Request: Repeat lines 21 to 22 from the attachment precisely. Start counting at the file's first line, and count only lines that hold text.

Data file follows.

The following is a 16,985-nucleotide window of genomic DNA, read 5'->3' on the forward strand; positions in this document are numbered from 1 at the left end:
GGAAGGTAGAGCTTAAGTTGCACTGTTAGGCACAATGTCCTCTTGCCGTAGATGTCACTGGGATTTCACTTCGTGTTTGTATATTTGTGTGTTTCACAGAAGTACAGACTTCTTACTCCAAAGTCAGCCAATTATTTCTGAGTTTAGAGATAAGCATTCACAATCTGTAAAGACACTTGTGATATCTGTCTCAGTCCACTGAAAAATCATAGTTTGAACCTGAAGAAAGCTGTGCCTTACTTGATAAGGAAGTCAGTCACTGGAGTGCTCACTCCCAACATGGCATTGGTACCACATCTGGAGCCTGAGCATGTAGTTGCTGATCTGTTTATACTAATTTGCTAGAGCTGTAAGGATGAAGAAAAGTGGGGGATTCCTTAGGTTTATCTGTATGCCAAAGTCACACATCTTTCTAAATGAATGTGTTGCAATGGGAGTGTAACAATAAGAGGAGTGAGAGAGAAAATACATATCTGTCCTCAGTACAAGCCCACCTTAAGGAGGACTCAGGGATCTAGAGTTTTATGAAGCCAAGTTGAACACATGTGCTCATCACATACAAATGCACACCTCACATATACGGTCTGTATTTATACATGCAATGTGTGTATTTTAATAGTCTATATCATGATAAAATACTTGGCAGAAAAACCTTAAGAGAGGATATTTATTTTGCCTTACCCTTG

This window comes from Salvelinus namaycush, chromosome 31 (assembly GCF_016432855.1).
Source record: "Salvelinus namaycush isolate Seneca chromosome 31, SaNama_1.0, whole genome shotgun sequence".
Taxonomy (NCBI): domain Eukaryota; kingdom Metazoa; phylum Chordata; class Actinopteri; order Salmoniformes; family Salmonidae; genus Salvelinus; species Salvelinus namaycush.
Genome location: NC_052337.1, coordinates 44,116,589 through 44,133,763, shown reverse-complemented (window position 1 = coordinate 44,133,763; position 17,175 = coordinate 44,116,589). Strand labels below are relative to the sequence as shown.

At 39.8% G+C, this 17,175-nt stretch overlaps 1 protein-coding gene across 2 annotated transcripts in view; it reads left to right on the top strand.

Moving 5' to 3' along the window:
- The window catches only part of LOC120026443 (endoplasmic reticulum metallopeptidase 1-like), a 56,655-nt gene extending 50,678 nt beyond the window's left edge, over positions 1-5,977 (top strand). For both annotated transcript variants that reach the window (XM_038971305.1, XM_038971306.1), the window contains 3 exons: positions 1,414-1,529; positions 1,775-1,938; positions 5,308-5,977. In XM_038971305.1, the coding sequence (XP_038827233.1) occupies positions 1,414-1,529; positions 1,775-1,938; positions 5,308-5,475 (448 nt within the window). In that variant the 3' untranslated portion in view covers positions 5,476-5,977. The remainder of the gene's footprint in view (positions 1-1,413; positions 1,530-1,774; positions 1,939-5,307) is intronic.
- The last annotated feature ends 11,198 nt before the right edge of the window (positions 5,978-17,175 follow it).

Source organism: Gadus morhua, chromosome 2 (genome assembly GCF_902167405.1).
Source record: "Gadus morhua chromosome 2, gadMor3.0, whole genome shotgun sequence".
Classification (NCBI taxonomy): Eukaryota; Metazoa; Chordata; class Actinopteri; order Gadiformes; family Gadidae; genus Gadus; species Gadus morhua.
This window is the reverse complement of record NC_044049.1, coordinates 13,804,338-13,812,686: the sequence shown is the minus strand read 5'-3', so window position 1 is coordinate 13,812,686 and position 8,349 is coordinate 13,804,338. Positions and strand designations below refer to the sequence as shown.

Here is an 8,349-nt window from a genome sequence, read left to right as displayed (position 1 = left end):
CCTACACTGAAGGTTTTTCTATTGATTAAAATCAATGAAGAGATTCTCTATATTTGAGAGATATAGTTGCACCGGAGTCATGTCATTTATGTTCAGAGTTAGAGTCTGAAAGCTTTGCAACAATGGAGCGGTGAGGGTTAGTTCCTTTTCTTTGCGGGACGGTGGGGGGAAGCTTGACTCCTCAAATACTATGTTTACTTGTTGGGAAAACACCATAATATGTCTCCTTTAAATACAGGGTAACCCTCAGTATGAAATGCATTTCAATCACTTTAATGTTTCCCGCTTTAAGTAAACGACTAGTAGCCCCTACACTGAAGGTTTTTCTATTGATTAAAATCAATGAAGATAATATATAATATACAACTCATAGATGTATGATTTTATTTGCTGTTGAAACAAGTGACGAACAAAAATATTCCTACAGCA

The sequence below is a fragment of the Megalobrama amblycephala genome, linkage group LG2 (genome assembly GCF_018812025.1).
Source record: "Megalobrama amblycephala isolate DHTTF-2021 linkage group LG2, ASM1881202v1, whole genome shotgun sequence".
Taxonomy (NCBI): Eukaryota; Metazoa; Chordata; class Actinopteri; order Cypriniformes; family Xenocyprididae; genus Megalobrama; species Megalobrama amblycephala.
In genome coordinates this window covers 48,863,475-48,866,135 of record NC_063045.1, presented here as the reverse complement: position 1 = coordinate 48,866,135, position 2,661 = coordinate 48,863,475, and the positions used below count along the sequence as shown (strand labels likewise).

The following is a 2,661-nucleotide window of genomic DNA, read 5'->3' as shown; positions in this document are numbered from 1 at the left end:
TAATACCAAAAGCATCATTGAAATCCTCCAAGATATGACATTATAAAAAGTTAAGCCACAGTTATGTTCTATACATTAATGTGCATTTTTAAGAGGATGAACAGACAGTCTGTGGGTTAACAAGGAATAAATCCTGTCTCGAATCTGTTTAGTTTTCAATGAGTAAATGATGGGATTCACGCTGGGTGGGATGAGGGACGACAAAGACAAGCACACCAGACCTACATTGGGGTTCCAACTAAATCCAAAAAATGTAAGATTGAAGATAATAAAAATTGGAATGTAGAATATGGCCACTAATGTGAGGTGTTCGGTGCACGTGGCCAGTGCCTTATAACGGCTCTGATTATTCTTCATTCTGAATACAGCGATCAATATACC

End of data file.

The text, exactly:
The following is a 2,661-nucleotide window of genomic DNA, read 5'->3' as shown; positions in this document are numbered from 1 at the left end:
TAATACCAAAAGCATCATTGAAATCCTCCAAGATATGACATTATAAAAAGTTAAGCCACAGTTATGTTCTATACATTAATGTGCATTTTTAAGAGGATGAACAGACAGTCTGTGGGTTAACAAGGAATAAATCCTGTCTCGAATCTGTTTAGTTTTCAATGAGTAAATGATGGGATTCACGCTGGGTGGGATGAGGGACGACAAAGACAAGCACACCAGACCTACATTGGGGTTCCAACTAAATCCAAAAAATGTAAGATTGAAGATAATAAAAATTGGAATGTAGAATATGGCCACTAATGTGAGGTGTTCGGTGCACGTGGCCAGTGCCTTATAACGGCTCTGATTATTCTTCATTCTGAATACAGCGATCAATATACC